I'll be surprised if this maiden sprint doesn't turn out to be a key race.

Sunday's ninth at Del Mar packed some delicious irony. Three colts were being heavily supported. Jerry Hollendorfer had Jungle Warfare, who had been second and third to well regarded juveniles. But the centers of attention were St. Patrick's Day, a debuting full brother to Triple Crown champion American Pharoah, and Zatter, a firster coming in off a bullet work at the six furlong distance.

Bob Baffert trained both, the latter for Team Pharoah's Zayat Stable. American Pharoah's brother ran in Mrs. John Magnier's colors.

Like his celebrated kin, St. Patrick's Day didn't get the money first time out. He pushed Zatter to the limit but couldn't get past. Jungle Warfare hung with them until mid-stretch and looks as if he has a future, too.

Just as in the Pacific Classic, Baffert ran one-two and you got the feeling that he would have preferred that the order had been reversed.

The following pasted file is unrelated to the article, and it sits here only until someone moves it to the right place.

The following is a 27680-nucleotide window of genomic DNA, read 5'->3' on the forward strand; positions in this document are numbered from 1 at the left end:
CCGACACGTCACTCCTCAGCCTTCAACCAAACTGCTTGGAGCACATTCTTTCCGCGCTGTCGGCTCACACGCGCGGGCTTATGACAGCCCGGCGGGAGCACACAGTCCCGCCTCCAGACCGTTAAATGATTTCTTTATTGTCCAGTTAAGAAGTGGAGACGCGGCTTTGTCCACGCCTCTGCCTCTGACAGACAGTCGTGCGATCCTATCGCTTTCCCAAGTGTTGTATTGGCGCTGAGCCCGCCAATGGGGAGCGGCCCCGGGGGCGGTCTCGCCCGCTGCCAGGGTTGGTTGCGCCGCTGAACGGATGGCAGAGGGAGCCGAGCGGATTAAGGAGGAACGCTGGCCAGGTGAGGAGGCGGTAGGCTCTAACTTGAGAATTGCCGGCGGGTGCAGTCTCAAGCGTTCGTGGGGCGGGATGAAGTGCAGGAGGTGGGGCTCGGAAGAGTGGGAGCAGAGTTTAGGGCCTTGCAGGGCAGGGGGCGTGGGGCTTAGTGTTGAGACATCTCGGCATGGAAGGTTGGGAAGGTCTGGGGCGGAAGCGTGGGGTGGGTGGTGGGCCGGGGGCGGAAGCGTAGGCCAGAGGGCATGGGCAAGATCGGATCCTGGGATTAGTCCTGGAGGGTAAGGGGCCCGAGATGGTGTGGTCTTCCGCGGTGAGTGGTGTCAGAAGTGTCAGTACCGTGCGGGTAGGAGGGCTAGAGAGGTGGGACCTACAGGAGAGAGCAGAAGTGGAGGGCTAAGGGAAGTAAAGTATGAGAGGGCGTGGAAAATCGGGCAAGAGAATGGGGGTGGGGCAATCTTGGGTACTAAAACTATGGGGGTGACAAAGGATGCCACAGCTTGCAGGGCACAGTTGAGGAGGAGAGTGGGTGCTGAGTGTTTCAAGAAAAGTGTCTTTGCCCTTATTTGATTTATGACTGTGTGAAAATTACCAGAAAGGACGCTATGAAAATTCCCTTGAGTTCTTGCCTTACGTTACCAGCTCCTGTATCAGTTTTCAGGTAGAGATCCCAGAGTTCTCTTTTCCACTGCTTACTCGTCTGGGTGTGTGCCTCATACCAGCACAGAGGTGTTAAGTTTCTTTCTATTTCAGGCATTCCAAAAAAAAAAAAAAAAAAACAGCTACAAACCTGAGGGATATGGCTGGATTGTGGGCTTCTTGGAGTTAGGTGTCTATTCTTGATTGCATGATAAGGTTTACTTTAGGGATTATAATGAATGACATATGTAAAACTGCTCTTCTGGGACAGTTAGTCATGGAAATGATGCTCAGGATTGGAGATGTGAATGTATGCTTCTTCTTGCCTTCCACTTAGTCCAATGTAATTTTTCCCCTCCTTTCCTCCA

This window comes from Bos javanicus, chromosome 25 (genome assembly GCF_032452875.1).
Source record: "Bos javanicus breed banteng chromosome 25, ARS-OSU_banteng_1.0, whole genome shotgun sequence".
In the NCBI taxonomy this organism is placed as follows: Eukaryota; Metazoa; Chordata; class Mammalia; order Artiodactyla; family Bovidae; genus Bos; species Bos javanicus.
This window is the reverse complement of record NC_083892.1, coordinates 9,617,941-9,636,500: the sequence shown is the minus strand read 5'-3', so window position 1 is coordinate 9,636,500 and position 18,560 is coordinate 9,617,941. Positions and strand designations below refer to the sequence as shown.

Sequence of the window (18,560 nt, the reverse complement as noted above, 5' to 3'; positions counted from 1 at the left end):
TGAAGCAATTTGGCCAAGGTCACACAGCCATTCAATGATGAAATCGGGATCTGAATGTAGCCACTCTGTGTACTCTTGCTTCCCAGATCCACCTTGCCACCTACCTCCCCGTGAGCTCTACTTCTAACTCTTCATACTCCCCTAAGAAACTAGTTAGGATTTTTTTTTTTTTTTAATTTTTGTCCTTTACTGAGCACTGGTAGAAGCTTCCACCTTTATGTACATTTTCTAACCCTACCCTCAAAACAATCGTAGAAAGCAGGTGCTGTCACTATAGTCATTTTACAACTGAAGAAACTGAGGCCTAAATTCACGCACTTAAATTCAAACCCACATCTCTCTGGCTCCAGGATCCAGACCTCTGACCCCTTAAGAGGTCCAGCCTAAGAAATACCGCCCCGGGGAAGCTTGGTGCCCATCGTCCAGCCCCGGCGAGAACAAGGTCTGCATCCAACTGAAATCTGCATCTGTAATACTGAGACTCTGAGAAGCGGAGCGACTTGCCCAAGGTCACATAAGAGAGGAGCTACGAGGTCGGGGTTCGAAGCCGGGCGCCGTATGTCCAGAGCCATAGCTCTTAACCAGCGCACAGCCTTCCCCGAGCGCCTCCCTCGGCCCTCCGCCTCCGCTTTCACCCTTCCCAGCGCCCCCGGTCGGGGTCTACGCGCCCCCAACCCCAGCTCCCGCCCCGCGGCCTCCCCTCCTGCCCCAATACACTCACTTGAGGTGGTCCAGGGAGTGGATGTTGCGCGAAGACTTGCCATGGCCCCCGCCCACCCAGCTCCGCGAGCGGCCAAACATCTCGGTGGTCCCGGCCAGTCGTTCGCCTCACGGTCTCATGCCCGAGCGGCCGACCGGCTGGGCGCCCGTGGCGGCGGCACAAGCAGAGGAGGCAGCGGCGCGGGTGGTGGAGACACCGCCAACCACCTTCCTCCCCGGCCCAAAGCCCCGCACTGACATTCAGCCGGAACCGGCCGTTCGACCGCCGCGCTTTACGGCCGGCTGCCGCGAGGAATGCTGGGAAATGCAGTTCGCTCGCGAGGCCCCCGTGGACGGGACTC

For the record, this wasn't another example of "the other Baffert" winning. In spite of St. Patrick's Day's lineage, Zatter went off the 8-5 favorite.

A throwback three-bagger

Voodoo Song did something Wednesday you no longer expect. The Linda Rice trainee won her third race at the Saratoga meeting, which still has a week and a half to go.

This used to happen regularly, especially by D. Wayne Lukas youngsters, even when the Spa was only a 24-day session. But since trainers have allowed the sheets to dictate their tactics, it's almost unheard of.

Voodoo Song proved it still can be done. But only if you try.

Written by Tom Jicha